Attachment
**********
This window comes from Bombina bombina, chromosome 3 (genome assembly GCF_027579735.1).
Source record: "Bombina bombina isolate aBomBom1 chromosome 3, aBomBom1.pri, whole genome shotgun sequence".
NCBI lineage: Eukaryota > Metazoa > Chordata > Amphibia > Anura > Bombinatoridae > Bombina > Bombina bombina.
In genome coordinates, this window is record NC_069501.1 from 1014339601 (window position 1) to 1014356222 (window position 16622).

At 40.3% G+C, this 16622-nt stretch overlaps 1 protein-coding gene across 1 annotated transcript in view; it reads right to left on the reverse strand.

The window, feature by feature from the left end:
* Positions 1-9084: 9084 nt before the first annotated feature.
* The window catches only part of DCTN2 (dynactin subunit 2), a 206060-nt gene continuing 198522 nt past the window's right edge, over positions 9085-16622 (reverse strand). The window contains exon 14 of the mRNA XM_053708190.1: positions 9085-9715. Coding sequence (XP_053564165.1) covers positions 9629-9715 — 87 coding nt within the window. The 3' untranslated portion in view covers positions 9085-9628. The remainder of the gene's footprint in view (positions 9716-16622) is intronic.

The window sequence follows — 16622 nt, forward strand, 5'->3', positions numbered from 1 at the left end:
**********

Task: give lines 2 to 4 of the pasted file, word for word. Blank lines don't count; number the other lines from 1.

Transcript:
Source record: "Bombina bombina isolate aBomBom1 chromosome 3, aBomBom1.pri, whole genome shotgun sequence".
NCBI lineage: Eukaryota > Metazoa > Chordata > Amphibia > Anura > Bombinatoridae > Bombina > Bombina bombina.
In genome coordinates, this window is record NC_069501.1 from 1014339601 (window position 1) to 1014356222 (window position 16622).